were forced into prostitution by the Japanese army during World War II, a Chinese expert says.
Tokyo and Seoul agreed to resolve the issue “finally and irreversibly” in 2015 if all conditions were met. Japan made an apology and promised 1 billion yen ($8.8 million) for a fund to help victims.
However, the issue continues to strain relations between the two countries.
Japan wants South Korea to remove a statue near the Japanese consulate in Busan city commemorating Korean comfort women, as well as another near the Japanese embassy in Seoul, saying that the presence of the statues violates the 2015 agreement.
South Korean President Moon Jae-in suggested during his campaign for a May 9 election that most South Koreans did not accept the 2015 deal and he could try to renegotiate it.
On Wednesday, experts from China and South Korea revealed a list confirming the names of 135 “comfort women” from the war. A list of 210 people, who were originally from the Korean Peninsula and lived in Jinhua of East China’s Zhejiang province, was kept in the Jinhua City Archives. The list was marked April 1944.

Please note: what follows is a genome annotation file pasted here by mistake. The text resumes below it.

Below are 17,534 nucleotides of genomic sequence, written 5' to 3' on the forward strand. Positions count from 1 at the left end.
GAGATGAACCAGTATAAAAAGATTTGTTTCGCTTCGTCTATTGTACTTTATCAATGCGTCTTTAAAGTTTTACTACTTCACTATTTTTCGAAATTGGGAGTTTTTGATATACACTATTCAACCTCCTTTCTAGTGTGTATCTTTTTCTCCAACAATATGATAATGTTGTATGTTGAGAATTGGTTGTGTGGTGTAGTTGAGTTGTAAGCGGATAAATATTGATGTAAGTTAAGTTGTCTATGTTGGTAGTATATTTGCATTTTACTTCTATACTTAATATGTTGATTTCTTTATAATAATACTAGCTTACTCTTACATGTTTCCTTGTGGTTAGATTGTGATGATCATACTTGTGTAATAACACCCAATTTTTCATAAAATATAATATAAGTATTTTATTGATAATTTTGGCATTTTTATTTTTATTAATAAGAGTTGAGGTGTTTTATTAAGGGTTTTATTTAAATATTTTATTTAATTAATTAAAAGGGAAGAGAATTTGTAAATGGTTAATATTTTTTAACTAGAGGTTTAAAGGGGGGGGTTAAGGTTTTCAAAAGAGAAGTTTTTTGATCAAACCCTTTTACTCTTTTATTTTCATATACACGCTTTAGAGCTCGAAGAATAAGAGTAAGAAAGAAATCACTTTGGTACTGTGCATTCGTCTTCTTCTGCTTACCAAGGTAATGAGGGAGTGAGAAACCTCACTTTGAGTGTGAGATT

“The 210 people were from the Korean Peninsula. The document lists their names, ages, place of birth, and professions,” said Chen Yanyan, head of the archives.
Su, from Shanghai Normal University, said: “There were photographers, businessmen, caterers, drivers, shop assistants, confectionery dealers, and translators, but there are no details of the professions for over 100 females aged between 20 to 30. Their addresses were found to be the same as owners of comfort stations.”